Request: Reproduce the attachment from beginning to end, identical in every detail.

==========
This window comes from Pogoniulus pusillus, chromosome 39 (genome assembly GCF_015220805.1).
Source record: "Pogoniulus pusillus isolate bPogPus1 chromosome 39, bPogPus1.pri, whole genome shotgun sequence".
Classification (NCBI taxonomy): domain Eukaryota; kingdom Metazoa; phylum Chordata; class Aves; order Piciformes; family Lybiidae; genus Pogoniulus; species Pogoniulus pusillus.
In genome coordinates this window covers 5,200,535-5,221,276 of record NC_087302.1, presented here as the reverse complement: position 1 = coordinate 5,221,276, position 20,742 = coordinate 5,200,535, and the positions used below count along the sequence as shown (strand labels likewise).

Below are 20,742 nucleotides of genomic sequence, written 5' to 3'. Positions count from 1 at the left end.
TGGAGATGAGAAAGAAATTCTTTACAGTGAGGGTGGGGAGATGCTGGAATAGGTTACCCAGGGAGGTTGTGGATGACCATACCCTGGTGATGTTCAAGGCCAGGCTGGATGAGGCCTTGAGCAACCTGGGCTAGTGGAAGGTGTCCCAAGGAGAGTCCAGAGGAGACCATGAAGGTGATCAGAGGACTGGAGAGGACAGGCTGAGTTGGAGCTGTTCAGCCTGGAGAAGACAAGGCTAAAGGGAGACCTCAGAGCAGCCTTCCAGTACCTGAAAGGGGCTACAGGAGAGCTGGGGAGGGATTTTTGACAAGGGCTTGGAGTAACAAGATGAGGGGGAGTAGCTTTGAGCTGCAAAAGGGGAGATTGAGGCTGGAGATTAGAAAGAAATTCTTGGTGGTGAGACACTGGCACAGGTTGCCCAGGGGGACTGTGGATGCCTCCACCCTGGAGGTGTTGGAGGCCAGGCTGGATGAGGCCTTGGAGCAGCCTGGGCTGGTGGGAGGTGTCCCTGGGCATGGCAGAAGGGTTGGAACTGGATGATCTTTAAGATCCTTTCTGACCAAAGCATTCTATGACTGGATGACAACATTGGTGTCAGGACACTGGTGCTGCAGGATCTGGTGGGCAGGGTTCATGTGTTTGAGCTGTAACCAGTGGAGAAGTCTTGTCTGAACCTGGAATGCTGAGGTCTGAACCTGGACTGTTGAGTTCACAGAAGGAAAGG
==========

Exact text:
This window comes from Pogoniulus pusillus, chromosome 39 (genome assembly GCF_015220805.1).
Source record: "Pogoniulus pusillus isolate bPogPus1 chromosome 39, bPogPus1.pri, whole genome shotgun sequence".
Classification (NCBI taxonomy): domain Eukaryota; kingdom Metazoa; phylum Chordata; class Aves; order Piciformes; family Lybiidae; genus Pogoniulus; species Pogoniulus pusillus.
In genome coordinates this window covers 5,200,535-5,221,276 of record NC_087302.1, presented here as the reverse complement: position 1 = coordinate 5,221,276, position 20,742 = coordinate 5,200,535, and the positions used below count along the sequence as shown (strand labels likewise).

Below are 20,742 nucleotides of genomic sequence, written 5' to 3'. Positions count from 1 at the left end.
TGGAGATGAGAAAGAAATTCTTTACAGTGAGGGTGGGGAGATGCTGGAATAGGTTACCCAGGGAGGTTGTGGATGACCATACCCTGGTGATGTTCAAGGCCAGGCTGGATGAGGCCTTGAGCAACCTGGGCTAGTGGAAGGTGTCCCAAGGAGAGTCCAGAGGAGACCATGAAGGTGATCAGAGGACTGGAGAGGACAGGCTGAGTTGGAGCTGTTCAGCCTGGAGAAGACAAGGCTAAAGGGAGACCTCAGAGCAGCCTTCCAGTACCTGAAAGGGGCTACAGGAGAGCTGGGGAGGGATTTTTGACAAGGGCTTGGAGTAACAAGATGAGGGGGAGTAGCTTTGAGCTGCAAAAGGGGAGATTGAGGCTGGAGATTAGAAAGAAATTCTTGGTGGTGAGACACTGGCACAGGTTGCCCAGGGGGACTGTGGATGCCTCCACCCTGGAGGTGTTGGAGGCCAGGCTGGATGAGGCCTTGGAGCAGCCTGGGCTGGTGGGAGGTGTCCCTGGGCATGGCAGAAGGGTTGGAACTGGATGATCTTTAAGATCCTTTCTGACCAAAGCATTCTATGACTGGATGACAACATTGGTGTCAGGACACTGGTGCTGCAGGATCTGGTGGGCAGGGTTCATGTGTTTGAGCTGTAACCAGTGGAGAAGTCTTGTCTGAACCTGGAATGCTGAGGTCTGAACCTGGACTGTTGAGTTCACAGAAGGAAAGG